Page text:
On a federal level, the Criminal Code was amended in 2004 to hold organizations and even individuals criminally liable if they fail to take reasonable precautions to ensure employee safety.

How do you monitor lone workers?

One of the most common measures taken to minimize the risks associated with working alone is establishing an effective communication system

Typically this must be a radio, phone, or some other form of electronic communication like a mobile app. Employers must implement procedures for checking-in with lone workers regularly. This may include scheduled check-ins at designated intervals or having a designated contact available for workers to reach out to if needed.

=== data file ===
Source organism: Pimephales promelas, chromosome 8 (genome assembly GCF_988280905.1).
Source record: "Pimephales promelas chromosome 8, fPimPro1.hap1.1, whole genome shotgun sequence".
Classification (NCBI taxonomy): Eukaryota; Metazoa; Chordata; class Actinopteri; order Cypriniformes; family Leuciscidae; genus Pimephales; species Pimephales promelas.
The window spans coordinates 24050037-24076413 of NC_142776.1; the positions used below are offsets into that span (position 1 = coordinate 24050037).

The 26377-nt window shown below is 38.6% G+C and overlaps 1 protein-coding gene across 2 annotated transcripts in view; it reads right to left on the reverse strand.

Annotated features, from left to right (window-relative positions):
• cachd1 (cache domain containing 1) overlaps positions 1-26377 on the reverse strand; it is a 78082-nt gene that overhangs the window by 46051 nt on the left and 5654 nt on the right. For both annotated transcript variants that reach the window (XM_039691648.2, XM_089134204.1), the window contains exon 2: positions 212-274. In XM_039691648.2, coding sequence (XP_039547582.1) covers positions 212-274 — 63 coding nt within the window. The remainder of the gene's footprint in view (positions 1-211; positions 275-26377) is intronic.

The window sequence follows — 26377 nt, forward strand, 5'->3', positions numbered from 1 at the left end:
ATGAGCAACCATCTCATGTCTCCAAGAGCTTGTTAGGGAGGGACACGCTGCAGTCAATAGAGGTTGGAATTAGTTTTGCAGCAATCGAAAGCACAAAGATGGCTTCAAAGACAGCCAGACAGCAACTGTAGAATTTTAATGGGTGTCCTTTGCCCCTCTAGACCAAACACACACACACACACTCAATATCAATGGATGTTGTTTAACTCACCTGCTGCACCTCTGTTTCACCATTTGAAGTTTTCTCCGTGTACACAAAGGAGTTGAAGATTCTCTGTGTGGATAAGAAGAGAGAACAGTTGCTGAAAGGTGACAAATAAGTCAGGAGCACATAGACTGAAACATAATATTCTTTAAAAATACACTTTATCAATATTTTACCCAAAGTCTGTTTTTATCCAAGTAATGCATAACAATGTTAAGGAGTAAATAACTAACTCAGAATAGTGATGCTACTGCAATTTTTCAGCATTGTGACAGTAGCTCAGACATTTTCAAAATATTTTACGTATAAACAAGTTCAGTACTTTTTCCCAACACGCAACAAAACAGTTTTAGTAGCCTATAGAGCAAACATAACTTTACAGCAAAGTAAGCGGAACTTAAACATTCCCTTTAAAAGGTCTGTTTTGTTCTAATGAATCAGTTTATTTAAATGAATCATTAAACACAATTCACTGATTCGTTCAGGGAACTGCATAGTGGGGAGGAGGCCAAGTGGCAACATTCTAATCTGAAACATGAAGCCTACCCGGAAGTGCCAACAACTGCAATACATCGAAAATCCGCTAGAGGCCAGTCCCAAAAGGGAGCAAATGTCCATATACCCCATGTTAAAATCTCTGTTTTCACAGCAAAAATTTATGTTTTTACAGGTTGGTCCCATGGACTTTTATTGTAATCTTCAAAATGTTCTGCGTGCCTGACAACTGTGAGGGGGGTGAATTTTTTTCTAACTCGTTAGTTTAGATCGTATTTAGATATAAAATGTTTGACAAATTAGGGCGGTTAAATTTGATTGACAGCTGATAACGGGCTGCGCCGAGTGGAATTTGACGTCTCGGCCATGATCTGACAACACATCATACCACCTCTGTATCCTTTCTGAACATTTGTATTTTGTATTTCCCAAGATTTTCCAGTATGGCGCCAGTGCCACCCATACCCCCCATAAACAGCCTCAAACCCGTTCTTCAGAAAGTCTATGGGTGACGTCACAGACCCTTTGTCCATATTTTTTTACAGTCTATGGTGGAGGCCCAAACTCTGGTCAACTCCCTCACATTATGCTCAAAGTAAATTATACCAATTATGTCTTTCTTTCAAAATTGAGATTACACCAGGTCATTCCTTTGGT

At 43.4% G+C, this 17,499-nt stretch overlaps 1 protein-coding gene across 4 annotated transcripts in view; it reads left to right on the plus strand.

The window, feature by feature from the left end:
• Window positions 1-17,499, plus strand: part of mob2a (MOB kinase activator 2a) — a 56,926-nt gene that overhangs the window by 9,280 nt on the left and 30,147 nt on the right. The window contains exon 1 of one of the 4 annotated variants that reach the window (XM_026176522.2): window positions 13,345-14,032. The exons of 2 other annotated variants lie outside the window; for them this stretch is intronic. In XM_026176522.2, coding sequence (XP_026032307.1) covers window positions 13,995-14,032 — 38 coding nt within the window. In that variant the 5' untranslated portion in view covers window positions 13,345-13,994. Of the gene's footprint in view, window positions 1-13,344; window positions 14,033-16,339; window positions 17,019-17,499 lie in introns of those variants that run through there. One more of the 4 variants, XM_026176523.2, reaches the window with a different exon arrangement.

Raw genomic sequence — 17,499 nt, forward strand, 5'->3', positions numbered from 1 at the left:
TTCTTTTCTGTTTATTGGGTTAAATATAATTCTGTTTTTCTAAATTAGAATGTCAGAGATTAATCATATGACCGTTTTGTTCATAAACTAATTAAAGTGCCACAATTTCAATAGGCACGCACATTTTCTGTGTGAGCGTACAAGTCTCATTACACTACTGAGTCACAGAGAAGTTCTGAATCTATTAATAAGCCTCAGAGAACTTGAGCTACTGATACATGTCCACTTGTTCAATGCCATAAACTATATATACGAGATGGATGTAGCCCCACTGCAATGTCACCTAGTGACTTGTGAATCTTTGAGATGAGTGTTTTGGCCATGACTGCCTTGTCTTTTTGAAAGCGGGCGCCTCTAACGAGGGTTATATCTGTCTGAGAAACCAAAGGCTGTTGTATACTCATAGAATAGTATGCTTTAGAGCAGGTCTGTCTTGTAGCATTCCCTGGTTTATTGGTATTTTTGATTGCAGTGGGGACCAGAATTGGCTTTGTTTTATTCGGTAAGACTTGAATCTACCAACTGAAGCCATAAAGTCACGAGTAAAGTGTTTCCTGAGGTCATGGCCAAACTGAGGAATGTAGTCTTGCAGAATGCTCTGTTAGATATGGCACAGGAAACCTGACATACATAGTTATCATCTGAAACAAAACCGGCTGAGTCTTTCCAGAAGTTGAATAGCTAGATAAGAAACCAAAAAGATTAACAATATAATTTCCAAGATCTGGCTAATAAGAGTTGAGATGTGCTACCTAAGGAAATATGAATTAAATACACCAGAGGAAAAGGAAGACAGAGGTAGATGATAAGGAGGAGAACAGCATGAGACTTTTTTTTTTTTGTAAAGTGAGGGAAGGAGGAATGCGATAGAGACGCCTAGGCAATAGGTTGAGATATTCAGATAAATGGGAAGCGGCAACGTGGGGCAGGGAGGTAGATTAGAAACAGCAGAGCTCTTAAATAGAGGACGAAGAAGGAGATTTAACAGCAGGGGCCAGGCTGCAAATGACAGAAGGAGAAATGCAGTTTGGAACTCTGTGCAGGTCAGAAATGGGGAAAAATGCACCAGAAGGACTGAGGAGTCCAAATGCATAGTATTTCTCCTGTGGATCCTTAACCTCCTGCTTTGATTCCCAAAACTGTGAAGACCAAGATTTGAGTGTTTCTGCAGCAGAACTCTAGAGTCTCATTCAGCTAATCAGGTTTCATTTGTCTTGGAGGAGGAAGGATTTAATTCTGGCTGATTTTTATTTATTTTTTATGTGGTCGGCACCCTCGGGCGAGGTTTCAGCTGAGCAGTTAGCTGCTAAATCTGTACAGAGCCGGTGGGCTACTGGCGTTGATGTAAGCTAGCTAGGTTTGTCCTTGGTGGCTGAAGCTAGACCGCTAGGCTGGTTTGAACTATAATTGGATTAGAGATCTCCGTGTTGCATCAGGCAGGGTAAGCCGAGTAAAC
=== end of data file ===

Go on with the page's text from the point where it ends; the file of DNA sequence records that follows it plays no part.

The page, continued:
There is also a growing market of wearable devices that can monitor fatigue, detect falls, send SOS alerts, and more. In addition to a reliable communication system, monitoring devices can be used in high-risk situations to add an extra layer of protection. However some of the biggest barriers to adoption currently include cost, customization, functionality, and user training. 

What is a safety check-in procedure? 

Check-in systems can be automated or manual, depending on the nature of the work and the level of risk involved. Regardless of the method, the goal is the same: to ensure that lone workers are safe and accounted for.

Designated Contact:
Assign a designated contact person (plus back up), that lone workers will communicate with during their shift. This contact should be readily available to respond to any missed check-ins or emergencies. 

Initial Check-in:
At the start of the scheduled workday, staff typically check-in and provide the designated contact with the following details: 

  • Name + contact info 
  • Destination address